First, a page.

Manfred von Brauchitsch is the last remaining link to the glory days of the silver arrows before WWII. He is also, says Alan Henry, a driver whose modest tally of wins in no way reflects his considerable talent. Now 94, he reflects upon a Grand Prix career that started 65 years ago.
The first thing you notice is the shock of white hair which stands out dramatically across the crowded room. Then you take in the fact that he still stands ramrod straight, piercing blue eyes as alert as ever, not missing a trick. Impeccably dressed in an Anciens Pilotes blazer and grey trousers, Wit seems scarcely credible that Manfred von Brauchitsch’s 94th birthday was on 15 August, it almost beggars believe that there survives to this day a man who won his first international Grand Prix over 65 years ago. The scene is the Mercedes-Benz factory at Stuttgart, just three weeks after Mika Hakkinen has won his second consecutive world championship. There are dozens of racing personalities connected with the Mercedes-Benz legend present for this annual get-together to which 40,000 of Stuttgart’s public throng to watch demonstrations of Mercedes competition cars old and new.
Von Brauchitsch is the nearest thing Mercedes has to royalty. He is the sole surviving member of the Mercedes Grand Prix team from the 1930s, an elite thruw-back to the days when he, Rudolf Caracciola, Dick Seaman and Hermann Lang went out to do battle against the rival Auto Unions in the heyday of the ‘Silver Arrows.’
He has the composure of a man who has known status and respect Examine his background and this will not surprise. Born in 1905 in Hamburg into a Prussian dynasty of army officers, von Brauchitsch enlisted in the forces immediately after finishing secondary school. He rose to the rank of sergeant by 1928 when he was invalided out of the army.
His uncle, Walther von Brauchitsch, went on to become a general by 1938 and was later promoted to commander-in-chief of Hitler’s armies. On reflection, Manfred probably got the best end of the deal.
Despite this, he was also one of the unluckiest drivers of that era, winning just three major international races between 1934 and ’39. His first triumph came in the 1934 Eifel Grand Prix at the Nurburgring. It was the weekend when the Silberpfeile were informally christened with a tag which would endure throughout their racing lives.
The technical regulations in force at the time of their debut did not place any restriction on engine capacity, but required a weight limit of between 546 and 750kg. While being scrutineered prior to their debut at the Nurburgring, the eight-cylinder, 78 x 88mm, 3360cc supercharged Mercedes W25s tipped the scales fractionally over the maximum weight limit This alarmed the team’s racing manager Alfred Neubauer, but someone cleverly suggested that it might be a good idea to strip off the car’s white paint overnight prior to the race.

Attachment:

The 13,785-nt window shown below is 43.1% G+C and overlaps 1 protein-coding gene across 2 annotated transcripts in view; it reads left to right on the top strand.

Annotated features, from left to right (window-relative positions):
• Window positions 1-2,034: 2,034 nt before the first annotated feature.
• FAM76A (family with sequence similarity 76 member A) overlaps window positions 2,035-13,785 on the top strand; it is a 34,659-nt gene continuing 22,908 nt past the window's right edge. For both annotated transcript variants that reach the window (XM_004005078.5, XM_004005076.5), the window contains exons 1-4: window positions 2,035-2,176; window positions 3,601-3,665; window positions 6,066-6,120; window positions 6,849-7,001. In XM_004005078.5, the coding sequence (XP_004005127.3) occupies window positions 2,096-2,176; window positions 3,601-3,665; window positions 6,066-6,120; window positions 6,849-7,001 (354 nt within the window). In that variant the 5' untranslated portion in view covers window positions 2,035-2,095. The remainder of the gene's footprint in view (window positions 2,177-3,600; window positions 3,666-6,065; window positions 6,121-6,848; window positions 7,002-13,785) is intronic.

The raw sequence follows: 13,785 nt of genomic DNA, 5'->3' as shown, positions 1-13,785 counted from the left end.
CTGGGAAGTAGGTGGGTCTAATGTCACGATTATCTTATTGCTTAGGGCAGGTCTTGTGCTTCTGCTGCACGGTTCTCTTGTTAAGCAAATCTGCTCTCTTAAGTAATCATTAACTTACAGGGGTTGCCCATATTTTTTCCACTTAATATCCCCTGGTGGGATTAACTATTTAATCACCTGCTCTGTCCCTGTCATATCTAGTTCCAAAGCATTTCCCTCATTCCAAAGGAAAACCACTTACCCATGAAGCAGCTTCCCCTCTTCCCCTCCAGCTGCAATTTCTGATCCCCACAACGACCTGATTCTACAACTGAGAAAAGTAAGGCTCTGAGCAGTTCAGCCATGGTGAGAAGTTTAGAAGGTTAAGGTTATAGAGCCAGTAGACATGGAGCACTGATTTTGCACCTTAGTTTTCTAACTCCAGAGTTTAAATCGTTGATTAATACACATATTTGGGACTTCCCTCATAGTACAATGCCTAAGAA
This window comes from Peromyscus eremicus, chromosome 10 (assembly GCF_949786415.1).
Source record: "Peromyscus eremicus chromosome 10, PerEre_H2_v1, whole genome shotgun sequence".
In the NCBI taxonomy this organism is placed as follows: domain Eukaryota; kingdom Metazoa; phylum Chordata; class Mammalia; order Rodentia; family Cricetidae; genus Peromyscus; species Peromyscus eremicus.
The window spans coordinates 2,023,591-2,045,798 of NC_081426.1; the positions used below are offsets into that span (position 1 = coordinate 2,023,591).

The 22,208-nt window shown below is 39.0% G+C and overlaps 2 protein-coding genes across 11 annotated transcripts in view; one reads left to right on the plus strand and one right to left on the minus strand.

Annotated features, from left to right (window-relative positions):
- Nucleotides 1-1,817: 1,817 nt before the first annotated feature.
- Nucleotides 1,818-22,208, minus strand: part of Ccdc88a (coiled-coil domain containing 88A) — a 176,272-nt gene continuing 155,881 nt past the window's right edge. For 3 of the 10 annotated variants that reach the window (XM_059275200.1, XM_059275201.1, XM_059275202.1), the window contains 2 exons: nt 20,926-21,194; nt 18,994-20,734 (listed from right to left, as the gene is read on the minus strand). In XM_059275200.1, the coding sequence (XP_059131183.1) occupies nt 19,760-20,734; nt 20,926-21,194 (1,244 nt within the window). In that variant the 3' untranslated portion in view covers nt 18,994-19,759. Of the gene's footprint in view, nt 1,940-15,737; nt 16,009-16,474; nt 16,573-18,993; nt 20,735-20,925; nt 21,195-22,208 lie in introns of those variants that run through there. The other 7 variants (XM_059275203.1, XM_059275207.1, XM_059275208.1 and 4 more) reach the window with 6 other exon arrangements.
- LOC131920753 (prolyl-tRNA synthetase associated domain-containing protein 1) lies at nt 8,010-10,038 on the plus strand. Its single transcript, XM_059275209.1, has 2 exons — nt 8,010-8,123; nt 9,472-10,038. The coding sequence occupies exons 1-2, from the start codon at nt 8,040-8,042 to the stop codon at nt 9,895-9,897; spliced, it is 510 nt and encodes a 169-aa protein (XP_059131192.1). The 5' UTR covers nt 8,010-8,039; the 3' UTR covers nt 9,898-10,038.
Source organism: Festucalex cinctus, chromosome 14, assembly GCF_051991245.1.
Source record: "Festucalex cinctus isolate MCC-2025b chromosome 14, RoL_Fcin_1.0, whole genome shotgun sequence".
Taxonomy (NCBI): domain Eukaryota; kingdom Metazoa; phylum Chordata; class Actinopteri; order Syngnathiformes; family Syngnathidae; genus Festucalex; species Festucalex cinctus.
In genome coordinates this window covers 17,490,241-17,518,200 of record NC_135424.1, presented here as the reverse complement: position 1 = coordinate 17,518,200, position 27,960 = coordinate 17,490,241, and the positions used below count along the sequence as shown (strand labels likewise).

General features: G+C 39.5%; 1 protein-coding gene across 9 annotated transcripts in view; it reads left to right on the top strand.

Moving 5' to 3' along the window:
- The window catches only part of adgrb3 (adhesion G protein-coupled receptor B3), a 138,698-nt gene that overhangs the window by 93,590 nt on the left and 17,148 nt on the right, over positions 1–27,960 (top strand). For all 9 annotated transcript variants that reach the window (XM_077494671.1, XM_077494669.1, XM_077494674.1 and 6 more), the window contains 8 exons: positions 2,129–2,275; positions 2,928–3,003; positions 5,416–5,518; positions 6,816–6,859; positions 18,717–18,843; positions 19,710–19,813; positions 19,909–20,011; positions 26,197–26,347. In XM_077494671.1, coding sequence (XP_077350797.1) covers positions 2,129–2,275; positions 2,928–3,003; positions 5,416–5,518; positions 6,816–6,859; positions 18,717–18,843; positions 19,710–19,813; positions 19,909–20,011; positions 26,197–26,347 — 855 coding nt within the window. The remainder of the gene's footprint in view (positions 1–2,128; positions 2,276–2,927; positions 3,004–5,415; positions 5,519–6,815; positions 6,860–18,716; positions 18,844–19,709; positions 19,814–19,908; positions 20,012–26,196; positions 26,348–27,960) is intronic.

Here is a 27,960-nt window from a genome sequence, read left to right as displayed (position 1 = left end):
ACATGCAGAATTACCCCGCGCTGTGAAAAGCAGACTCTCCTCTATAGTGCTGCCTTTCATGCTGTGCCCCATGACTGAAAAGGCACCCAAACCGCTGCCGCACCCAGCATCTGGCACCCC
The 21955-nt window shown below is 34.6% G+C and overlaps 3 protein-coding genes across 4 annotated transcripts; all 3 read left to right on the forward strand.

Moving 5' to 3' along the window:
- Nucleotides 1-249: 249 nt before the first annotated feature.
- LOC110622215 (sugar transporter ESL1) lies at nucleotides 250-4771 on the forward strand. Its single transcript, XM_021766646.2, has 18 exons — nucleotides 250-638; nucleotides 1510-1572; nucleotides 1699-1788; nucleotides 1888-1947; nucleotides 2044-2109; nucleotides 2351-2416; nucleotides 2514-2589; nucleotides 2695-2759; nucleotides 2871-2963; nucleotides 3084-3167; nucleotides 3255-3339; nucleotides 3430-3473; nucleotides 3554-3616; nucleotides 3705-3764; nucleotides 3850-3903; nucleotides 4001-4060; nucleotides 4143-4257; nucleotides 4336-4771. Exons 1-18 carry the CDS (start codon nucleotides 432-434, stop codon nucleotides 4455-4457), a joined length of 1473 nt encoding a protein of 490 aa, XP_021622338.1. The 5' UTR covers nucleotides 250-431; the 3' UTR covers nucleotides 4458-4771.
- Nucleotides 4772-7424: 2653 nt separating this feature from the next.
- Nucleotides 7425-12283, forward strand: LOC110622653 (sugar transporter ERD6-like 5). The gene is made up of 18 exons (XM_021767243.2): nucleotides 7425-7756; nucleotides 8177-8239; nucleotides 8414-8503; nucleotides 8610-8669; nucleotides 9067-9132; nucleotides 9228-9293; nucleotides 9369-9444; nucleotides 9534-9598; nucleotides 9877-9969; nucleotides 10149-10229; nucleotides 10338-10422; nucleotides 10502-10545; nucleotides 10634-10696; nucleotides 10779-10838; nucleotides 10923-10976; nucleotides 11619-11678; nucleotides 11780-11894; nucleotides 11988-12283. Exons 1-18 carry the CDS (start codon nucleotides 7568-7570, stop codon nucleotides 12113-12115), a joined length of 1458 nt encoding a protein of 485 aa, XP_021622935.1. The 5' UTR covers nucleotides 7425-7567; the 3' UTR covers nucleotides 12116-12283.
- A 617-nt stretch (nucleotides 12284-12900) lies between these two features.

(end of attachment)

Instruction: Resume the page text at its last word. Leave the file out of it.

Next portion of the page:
Neubauer later claimed the credit for this inspired piece of improvisation which left the W25s just inside the maximum weight limit, but now sporting bare silver aluminium bodywork. Hence they received their new, informal nickname which became applied to the Auto Unions for the remaining years in the run-up to the Second World War. And, indeed, well beyond.
The efforts of the Mercedes-Benz and Auto Union teams left precious little room for anybody else to enjoy the limelight, although the Italians picked up a few crumbs from the German table, most notably when Tazio Nuvolari stole victory in the 1935 German Grand Prix from under von Brauchitsch’s nose. Nuvolari was motivated by a passionate desire to upstage the German teams on their home patch, believing as he did that a conspiracy between his fellow Italian Achille Varzi and German driver Hans Stuck had kept him out of the Auto Union team the previous year.
Yet it was Mercedes who came to the ‘Ring in confident mood, having already won seven major races that season to Auto Union’s mere one. On a glistening, ominously damp track, it was the legendary Caracciola who stormed away into an immediate lead.
“Caracciola was the very best driver I competed against,” reflects von Brauchitsch today. “He was very good and fair, a convivial fellow. We had a good relationship for many years, both on and off the circuit We were slightly older than most of the others and forged a deep personal bond.” Yet although Caracciola led at the end of the opening lap at the Nurburgring, it was the remarkable Bemd Rosemeyer who took up the challenge in his Auto Union. But after seven laps he was forced to make a precautionary pit stop after he had damaged one of his rear wheels against an earth bank earlier in the race.